There were also 14 postsurgical and 4 trauma, 6 renal failure and enteric fever cases, whereas 7 patients with hepatitis. The remaining 14 patients had gastrointestinal tract infection, diabetic ketoacidosis, hypoglycemia, malignancy, etc.
The OI was 0.53, and average duration of hospital stay was 6 days. The monthly consumption of different class of AMs is shown in [Table 1]. The total AM consumption was 232/100 bed days. Penicillin+β-lactamase inhibitor was the most frequently used AM (21%), followed by antifungals (13.4%), cephalosporins and macrolides (11.7% each), and fluoroquinolone (10.4%). Multiple AM were prescribed in 152 (85.87%) patients. The frequency of use of newer AM was carbapenems (6.9%), linezolid (5.6%), and glycopeptides (4%). However, their consumption showed a reducing trend over the study period [Figure 2]. All patients were empirically started on broad-spectrum AM as per clinical symptoms. Positive bacteriological culture was observed in 24 patients, and AM were changed or continued as per the sensitivity report [Figure 3].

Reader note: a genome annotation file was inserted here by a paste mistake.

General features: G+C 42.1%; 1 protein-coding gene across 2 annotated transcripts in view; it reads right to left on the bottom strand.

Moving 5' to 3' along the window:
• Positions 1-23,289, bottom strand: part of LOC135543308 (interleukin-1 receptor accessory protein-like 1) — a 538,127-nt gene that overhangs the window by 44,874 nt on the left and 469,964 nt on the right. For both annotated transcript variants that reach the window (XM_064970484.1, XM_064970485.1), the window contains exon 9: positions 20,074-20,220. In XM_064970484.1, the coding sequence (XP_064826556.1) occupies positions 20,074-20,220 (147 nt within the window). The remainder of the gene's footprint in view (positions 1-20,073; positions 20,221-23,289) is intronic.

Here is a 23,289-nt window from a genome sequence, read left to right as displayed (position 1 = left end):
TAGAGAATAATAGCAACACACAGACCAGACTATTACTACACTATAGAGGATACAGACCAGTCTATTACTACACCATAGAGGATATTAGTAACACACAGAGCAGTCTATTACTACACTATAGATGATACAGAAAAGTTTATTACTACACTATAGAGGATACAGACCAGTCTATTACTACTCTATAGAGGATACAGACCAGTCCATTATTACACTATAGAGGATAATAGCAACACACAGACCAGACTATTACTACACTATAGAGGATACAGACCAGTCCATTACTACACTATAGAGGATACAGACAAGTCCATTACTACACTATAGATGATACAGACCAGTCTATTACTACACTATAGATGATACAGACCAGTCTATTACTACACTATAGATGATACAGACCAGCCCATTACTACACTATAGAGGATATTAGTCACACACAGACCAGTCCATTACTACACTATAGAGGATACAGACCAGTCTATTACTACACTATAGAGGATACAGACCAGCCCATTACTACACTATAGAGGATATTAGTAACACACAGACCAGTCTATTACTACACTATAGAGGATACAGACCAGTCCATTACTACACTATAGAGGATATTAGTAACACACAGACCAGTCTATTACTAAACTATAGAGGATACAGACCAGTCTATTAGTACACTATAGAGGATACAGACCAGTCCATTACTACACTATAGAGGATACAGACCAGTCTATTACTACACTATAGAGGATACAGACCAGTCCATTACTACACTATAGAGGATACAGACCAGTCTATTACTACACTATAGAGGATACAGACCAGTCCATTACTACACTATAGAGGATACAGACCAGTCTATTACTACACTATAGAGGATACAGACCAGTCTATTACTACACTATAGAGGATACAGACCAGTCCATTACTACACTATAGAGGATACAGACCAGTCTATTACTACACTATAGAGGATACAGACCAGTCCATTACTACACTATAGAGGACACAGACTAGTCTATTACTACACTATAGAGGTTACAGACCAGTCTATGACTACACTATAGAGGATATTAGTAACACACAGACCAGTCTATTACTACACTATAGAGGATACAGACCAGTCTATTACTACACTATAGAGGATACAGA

Bacteriological profile and susceptibility pattern
The total numbers of samples received from 177 patients were 420, of which 227 was blood, 102 urine, 68 sputum, 13 pus/wound, and 10 body fluids. Bacterial growth was observed in 42 (10%) specimens with 42.8% sputum followed by blood (28.5%) and urine (19%). Acinetobacter was commonly isolated 11 (26.1%) followed by Pseudomonas 9 (21.4%) and yeast cells 10 (23.8%). Other organisms isolated were Escherichia More Details coli 5 (11.9%), Enterobacter 2 (4.7%), Methicillin-resistant Staphylococcus aureus (MRSA) 1 (2.3%), and Coagulase negative Staphylococcus species (CoNS) 4 (9.5%). Acinetobacter was found to be multidrug-resistant and sensitive only to netilmicin in 45.5% isolates, whereas Pseudomonas was found to be sensitive to imipenem in 55.5% cases and meropenem in 44.44% isolates. E. coli was 100% sensitive to imepenem, meropenem, and netilmicin [Table 2].
|Table 2 :Sensitivity pattern of microorganisms (%) isolated from different specimens obtained from patients admitted in intensive care unit |